Science, robotics, and technology are subjects that typically scare many teachers — and a lot of other people, too.
But a two-day robotics training program at the University of Memphis is trying to show teachers that, really, leading students in those subjects isn’t so difficult.
“We’re here today to let teachers know that robotics is not hard and it’s not hard to get kids interested,” said Johnathan Gales, a senior electrical engineering major at the University of Memphis. He was one of five undergraduate students who helped lead the teacher training sessions.
This is Gales’ fourth consecutive year as a STEM ambassador. The university pays students like him, an electrical engineering major, to go to local schools and show young people how to master practical technological skills, like designing robots or operating a 3D printer. STEM is a widely used acronym to describe fields in science, technology, engineering, and mathematics.
“The hardest thing is getting teachers comfortable with the idea that they don’t have to be robotics experts,” Gales said. “Robotics is about learning. … Kids are really creative and they’re much smarter than we were. The kids will end up teaching you something.”
Helping K-12 teachers overcome the perceived difficulty of understanding robotics helped guide the spirit of the free training program, which was facilitated by the West Tennessee STEM Hub, a collaborative initiative funded by a federal grant. The actual training, which attracted 45 teachers, was paid for by a $20,000 grant from the Tennessee Valley Robotics Foundation and another nonprofit known as Bicentennial Volunteers Incorporated.
The program takes Tennessee — and the nation — one step closer to producing professionals capable of meeting the rising demand for science and robotics specialists. These occupations and those in related fields make up the fifth-fastest growing job sector in the South and are projected to employ 2.6 million workers by next year, according to a report from the Tennessee Department of Education.
In 2014, Tennessee ratcheted up efforts to fill those jobs, developing a strategic plan for science education, which has focused efforts on giving students across the state access and exposure to related disciplines.
Gales is a product of the state’s push to encourage more students to pick science careers. He learned problem-solving techniques in a STEM academy during high school that drew him into the ambassadors program and engineering, and his ultimate goal of becoming a cardiologist. “They exposed us to any and everything,” Gales said of the extracurricular program that landed him multiple high school internships.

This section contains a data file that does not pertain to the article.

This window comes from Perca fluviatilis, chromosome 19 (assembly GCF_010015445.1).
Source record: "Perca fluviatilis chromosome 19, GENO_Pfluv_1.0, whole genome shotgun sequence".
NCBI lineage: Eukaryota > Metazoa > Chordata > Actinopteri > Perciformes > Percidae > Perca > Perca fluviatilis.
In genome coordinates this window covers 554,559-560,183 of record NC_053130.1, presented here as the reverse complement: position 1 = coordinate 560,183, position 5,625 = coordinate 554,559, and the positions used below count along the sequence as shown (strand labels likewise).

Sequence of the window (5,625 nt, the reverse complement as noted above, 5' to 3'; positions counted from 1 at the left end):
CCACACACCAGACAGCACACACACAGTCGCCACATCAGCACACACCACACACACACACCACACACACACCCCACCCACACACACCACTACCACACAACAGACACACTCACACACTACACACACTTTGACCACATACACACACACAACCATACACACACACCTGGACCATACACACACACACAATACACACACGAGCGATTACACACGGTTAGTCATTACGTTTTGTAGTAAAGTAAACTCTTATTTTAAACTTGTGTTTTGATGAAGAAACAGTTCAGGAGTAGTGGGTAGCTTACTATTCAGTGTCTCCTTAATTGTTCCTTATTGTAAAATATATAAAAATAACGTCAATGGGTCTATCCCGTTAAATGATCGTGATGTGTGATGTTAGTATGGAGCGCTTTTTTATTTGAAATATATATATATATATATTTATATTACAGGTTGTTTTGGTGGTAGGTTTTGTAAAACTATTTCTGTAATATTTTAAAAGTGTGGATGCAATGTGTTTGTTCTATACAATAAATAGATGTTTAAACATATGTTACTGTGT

“When I came to college I knew I definitely wanted to stay with STEM and work with students,” he said, characterizing the ambassadors program as “the best of both worlds.”
Gales is now part of the engineering program at the University of Memphis. As a result of aggressive recruitment efforts, enrollment has increased some 30 percent over the past five years, according to data from the American Society of Engineering Educators.
At the teacher training, Gales’ education came full circle. It was finally his turn to stand at the front of the college classroom, explaining to teachers how to write code with confidence and make their robots stop and go on command.
In another group, science teacher Iris Myers spent the afternoon troubleshooting her robot.
“We already have some of the resources, like robot kits, but figuring out what to do with them can be overwhelming,” said Myers, who admitted she didn’t know much about robotics before the workshop. She plans to start a robotics team this year at Brewster Elementary in Memphis, where she works.
She’s already got some leads on how to make that happen, after spending the first half of the training learning about competitive grants to fund coding clubs and student robotics competitions.
Her vision for bringing robotics education to Brewster stretches into the distant future.
“I figure if we can get them interested in science in elementary school, they’ll be more interested in it as they enter middle school, high school, and college,” she said as she worked on reprogramming her robot.
“Somebody has to fill the … jobs we’re seeing more of now,” Myers said. “People are retiring, so if the kids haven’t been exposed to the skills to do them, those jobs will just sit there.”
The robotics training allowed Myers and the other teachers to test out the miniature robot made of gray Legos she had spent the previous hour programming.
Assistant professor of engineering Daniel Kohn was also there to help Myers and the other teachers navigate the four-wheeled robot through a wooden maze
“Robotics is the quintessential STEM activity,” said Kohn. “You learn the engineering cycle through experimentation. You see what went right and wrong and try it again.”
With one hour left in the training, Myers and the other teachers in her training cohort were still trying to get control of their robots.
But she said she’s “not giving up” because she’ll expect the same perseverance from her students when she heads back to the classroom this year.